Analysts consider Cato Networks to be among the leaders in the rapidly growing market for so-called Secure Access Service Edge (SASE) technologies, which integrate security capabilities such as cloud access security brokers (CASB), firewalls, virtual private networks (VPNs), and secure Web gateways into the wide area network itself. The broad adoption of remote and hybrid work environments because of the COVID-19 pandemic has heightened focus on SASE as an alternative to current approaches that rely on point products to protect widely distributed network endpoints and data. Gartner, which coined the term in 2019, describes SASE as a new packet of technologies designed to "support the dynamic secure access needs of organizations" using real-time context and security policies.
Cato positions its technologies as having a variety of use cases, including migrating from Multiprotocol Label Switching (MPLS) architectures to software-defined WAN, supporting work-from-home requirements, optimizing global network connectivity, and securing branch Internet access. Last November the Tel-Aviv-based company raised $130 million in an investment round led by Lightspeed Venture Partner. Cato Networks has raised over $330 million and is valued at over $1 billion.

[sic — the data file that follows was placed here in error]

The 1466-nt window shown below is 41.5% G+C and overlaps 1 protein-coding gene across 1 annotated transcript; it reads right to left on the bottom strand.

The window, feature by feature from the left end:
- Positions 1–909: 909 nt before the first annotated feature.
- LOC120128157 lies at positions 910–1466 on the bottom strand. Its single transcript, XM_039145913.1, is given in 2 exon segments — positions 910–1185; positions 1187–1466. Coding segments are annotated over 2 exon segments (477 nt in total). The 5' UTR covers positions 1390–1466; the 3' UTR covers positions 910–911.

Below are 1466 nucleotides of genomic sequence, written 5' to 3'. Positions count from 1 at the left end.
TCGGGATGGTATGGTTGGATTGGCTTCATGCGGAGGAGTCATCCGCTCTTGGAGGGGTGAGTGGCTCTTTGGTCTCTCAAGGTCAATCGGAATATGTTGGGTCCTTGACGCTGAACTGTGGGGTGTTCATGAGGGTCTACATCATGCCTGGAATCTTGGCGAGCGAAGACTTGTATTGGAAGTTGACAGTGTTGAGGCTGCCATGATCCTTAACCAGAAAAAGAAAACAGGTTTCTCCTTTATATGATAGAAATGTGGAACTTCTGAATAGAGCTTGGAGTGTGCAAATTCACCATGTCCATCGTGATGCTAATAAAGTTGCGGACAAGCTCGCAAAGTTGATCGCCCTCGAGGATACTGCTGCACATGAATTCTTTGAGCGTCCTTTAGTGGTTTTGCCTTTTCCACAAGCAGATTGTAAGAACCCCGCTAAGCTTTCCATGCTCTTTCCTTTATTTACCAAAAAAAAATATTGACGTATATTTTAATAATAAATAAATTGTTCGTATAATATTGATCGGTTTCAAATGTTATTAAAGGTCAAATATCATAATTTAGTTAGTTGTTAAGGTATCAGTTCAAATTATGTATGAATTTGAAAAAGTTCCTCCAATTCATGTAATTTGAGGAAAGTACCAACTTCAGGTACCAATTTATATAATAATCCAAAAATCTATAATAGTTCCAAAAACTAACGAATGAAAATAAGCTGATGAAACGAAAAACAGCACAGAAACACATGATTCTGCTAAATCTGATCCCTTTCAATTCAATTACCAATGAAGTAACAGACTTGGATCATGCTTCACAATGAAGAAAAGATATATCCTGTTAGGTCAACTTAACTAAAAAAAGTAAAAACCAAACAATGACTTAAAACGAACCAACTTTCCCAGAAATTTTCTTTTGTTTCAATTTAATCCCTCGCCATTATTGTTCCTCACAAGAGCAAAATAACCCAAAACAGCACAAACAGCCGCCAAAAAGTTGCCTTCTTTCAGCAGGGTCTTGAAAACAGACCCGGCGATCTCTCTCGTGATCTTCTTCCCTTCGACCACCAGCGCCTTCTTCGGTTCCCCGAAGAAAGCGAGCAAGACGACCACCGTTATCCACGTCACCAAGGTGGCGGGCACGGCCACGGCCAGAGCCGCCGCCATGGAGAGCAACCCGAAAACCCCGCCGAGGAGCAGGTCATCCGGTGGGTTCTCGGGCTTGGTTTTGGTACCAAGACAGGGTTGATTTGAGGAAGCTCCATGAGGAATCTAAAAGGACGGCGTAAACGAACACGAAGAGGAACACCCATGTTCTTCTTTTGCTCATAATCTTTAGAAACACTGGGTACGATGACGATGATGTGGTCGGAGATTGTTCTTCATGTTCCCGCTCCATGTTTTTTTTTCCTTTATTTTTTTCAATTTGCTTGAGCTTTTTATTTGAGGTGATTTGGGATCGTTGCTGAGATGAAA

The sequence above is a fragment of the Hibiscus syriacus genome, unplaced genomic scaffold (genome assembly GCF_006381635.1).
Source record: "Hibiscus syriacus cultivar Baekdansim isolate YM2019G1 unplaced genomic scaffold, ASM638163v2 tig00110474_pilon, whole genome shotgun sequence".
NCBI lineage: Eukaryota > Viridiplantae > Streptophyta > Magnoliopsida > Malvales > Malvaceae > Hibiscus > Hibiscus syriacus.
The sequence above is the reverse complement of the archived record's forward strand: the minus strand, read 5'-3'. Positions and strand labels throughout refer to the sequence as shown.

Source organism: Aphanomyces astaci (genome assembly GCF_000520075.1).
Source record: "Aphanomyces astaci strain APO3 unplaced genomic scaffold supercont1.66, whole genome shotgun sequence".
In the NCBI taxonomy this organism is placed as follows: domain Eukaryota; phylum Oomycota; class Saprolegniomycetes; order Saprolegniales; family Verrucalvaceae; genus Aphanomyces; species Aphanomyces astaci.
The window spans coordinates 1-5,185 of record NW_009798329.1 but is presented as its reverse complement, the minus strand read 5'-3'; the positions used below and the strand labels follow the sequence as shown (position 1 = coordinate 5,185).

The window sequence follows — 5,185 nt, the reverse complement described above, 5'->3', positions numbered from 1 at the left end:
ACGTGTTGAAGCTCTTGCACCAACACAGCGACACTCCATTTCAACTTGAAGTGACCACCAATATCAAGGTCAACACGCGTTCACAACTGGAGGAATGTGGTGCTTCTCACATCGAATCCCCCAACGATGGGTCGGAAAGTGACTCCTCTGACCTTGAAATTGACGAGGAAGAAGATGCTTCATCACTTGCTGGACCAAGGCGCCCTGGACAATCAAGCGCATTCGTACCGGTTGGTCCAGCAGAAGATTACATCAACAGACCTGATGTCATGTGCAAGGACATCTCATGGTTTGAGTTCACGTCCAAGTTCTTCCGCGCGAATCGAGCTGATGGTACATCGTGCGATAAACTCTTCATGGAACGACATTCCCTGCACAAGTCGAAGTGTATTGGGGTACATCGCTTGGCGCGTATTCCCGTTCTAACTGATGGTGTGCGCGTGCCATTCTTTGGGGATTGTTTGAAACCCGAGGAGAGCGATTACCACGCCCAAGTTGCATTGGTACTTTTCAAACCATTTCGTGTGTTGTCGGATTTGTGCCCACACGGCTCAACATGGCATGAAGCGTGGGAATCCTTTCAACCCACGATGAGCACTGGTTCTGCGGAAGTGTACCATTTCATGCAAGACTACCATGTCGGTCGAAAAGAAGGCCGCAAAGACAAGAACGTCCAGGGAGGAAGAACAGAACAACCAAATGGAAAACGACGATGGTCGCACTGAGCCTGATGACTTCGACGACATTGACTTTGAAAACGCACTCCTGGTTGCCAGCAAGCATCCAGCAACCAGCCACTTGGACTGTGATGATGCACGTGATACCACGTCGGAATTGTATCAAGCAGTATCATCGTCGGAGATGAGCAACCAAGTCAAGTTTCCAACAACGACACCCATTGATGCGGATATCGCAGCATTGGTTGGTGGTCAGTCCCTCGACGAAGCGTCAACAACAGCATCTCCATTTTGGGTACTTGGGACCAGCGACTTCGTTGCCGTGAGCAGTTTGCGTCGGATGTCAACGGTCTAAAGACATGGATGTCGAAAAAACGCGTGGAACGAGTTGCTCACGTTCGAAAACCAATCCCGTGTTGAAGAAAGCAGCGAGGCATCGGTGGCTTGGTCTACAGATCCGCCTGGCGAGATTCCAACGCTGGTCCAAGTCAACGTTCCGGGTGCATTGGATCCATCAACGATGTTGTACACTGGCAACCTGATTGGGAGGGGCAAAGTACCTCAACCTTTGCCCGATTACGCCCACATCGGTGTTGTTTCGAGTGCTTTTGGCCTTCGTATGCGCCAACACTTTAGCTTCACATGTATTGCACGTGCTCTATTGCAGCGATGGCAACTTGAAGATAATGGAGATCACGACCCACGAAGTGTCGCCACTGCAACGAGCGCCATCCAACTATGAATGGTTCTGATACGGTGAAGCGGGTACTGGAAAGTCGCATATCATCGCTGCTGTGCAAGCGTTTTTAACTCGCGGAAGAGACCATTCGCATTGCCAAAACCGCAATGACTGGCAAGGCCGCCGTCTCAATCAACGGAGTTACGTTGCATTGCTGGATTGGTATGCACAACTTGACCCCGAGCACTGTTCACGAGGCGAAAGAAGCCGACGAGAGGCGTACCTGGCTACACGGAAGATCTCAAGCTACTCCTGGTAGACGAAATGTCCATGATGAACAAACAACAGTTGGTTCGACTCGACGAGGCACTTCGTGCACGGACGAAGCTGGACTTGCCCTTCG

Cato saw the opportunity for integrating security functionality with wide area networking before most other vendors, says Scott Crawford, an analyst with S&P Global Market Intelligence.
"Security architectures have historically depended on deploying in a traditional legacy setting within brick-and-mortar enterprise facilities," Crawford says "That same level of visibility and control may be challenging to maintain when workers and distributed locations are far removed from networks under direct enterprise control."
This has now become an even more significant issue with the broad shift toward work-from-anywhere, he says. The fact that Cato was founded by Shlomo Kramer — who also helped found Check Point and Imperva — gave Cato early recognition and positioning against incumbents such as Zscaler, Crawford adds.
Image: Cato Networks
Focus: Managed detection and response
Funding: $125 million
Red Canary is among the pioneers in the rapidly growing market for managed detection and response services. The company offers a range of services designed to help security operations teams detect and respond to threats at the endpoint, on the network, and in the cloud. Market research firm IndustryArc expects that demand for such services will grow at nearly 17% annually to reach $2.2 billion by 2025. Much of the momentum is being driven by organizations faced with a shortage of cybersecurity professionals and growing instances of cyberattacks.
In February, Red Canary secured $81 million in a Series C funding round, led by Summit Partners, which it will invest in product and team expansion efforts. Since its launch, the company has raised over $125 million from various investors.
"[Red Canary is] one of the original players in Managed Detection & Response (MDR)," says Scott Crawford, research director at S&P Global Market Intelligence.
The company entered the space when EDR was relatively new and few organizations had much experience dealing with the technology.